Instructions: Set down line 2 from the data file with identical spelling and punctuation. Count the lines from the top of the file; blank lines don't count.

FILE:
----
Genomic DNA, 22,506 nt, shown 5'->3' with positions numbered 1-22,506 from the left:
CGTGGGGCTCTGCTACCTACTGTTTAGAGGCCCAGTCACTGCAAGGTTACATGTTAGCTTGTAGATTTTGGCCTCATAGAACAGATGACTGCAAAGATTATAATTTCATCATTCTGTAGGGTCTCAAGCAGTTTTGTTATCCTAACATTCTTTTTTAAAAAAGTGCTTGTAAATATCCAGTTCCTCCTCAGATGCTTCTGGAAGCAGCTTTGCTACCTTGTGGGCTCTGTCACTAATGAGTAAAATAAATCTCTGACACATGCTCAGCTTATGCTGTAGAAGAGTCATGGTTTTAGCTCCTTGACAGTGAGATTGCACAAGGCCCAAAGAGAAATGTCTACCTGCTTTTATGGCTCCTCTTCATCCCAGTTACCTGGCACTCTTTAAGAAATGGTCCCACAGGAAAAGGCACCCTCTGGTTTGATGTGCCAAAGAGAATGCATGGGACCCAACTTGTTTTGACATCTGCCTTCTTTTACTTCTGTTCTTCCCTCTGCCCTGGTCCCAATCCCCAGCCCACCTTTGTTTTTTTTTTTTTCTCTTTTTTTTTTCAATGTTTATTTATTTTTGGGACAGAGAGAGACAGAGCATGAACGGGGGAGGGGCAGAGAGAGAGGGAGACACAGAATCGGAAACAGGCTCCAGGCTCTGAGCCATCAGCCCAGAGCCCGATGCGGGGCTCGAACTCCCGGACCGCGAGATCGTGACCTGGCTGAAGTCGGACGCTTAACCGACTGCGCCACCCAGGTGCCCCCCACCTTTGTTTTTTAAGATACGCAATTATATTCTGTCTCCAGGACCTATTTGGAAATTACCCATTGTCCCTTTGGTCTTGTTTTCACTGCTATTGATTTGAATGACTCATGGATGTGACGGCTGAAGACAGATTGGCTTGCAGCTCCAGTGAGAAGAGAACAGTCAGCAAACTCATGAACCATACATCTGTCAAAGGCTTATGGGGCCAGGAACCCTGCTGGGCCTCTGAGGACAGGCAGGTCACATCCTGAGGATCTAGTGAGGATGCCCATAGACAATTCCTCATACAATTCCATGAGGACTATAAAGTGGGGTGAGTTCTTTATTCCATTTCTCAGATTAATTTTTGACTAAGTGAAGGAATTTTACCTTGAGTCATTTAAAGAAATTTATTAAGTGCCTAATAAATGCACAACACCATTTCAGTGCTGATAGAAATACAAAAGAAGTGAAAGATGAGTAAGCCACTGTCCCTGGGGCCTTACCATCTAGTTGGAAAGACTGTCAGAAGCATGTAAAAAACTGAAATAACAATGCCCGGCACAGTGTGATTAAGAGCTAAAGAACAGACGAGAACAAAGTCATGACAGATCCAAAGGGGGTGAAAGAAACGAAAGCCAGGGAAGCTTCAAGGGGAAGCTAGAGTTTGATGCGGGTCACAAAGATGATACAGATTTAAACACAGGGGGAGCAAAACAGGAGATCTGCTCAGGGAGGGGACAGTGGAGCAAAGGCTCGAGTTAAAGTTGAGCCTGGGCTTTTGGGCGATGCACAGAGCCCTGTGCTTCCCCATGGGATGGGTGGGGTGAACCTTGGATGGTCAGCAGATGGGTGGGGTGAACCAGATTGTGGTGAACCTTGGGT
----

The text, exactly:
CGTGGGGCTCTGCTACCTACTGTTTAGAGGCCCAGTCACTGCAAGGTTACATGTTAGCTTGTAGATTTTGGCCTCATAGAACAGATGACTGCAAAGATTATAATTTCATCATTCTGTAGGGTCTCAAGCAGTTTTGTTATCCTAACATTCTTTTTTAAAAAAGTGCTTGTAAATATCCAGTTCCTCCTCAGATGCTTCTGGAAGCAGCTTTGCTACCTTGTGGGCTCTGTCACTAATGAGTAAAATAAATCTCTGACACATGCTCAGCTTATGCTGTAGAAGAGTCATGGTTTTAGCTCCTTGACAGTGAGATTGCACAAGGCCCAAAGAGAAATGTCTACCTGCTTTTATGGCTCCTCTTCATCCCAGTTACCTGGCACTCTTTAAGAAATGGTCCCACAGGAAAAGGCACCCTCTGGTTTGATGTGCCAAAGAGAATGCATGGGACCCAACTTGTTTTGACATCTGCCTTCTTTTACTTCTGTTCTTCCCTCTGCCCTGGTCCCAATCCCCAGCCCACCTTTGTTTTTTTTTTTTTCTCTTTTTTTTTTCAATGTTTATTTATTTTTGGGACAGAGAGAGACAGAGCATGAACGGGGGAGGGGCAGAGAGAGAGGGAGACACAGAATCGGAAACAGGCTCCAGGCTCTGAGCCATCAGCCCAGAGCCCGATGCGGGGCTCGAACTCCCGGACCGCGAGATCGTGACCTGGCTGAAGTCGGACGCTTAACCGACTGCGCCACCCAGGTGCCCCCCACCTTTGTTTTTTAAGATACGCAATTATATTCTGTCTCCAGGACCTATTTGGAAATTACCCATTGTCCCTTTGGTCTTGTTTTCACTGCTATTGATTTGAATGACTCATGGATGTGACGGCTGAAGACAGATTGGCTTGCAGCTCCAGTGAGAAGAGAACAGTCAGCAAACTCATGAACCATACATCTGTCAAAGGCTTATGGGGCCAGGAACCCTGCTGGGCCTCTGAGGACAGGCAGGTCACATCCTGAGGATCTAGTGAGGATGCCCATAGACAATTCCTCATACAATTCCATGAGGACTATAAAGTGGGGTGAGTTCTTTATTCCATTTCTCAGATTAATTTTTGACTAAGTGAAGGAATTTTACCTTGAGTCATTTAAAGAAATTTATTAAGTGCCTAATAAATGCACAACACCATTTCAGTGCTGATAGAAATACAAAAGAAGTGAAAGATGAGTAAGCCACTGTCCCTGGGGCCTTACCATCTAGTTGGAAAGACTGTCAGAAGCATGTAAAAAACTGAAATAACAATGCCCGGCACAGTGTGATTAAGAGCTAAAGAACAGACGAGAACAAAGTCATGACAGATCCAAAGGGGGTGAAAGAAACGAAAGCCAGGGAAGCTTCAAGGGGAAGCTAGAGTTTGATGCGGGTCACAAAGATGATACAGATTTAAACACAGGGGGAGCAAAACAGGAGATCTGCTCAGGGAGGGGACAGTGGAGCAAAGGCTCGAGTTAAAGTTGAGCCTGGGCTTTTGGGCGATGCACAGAGCCCTGTGCTTCCCCATGGGATGGGTGGGGTGAACCTTGGATGGTCAGCAGATGGGTGGGGTGAACCAGATTGTGGTGAACCTTGGGT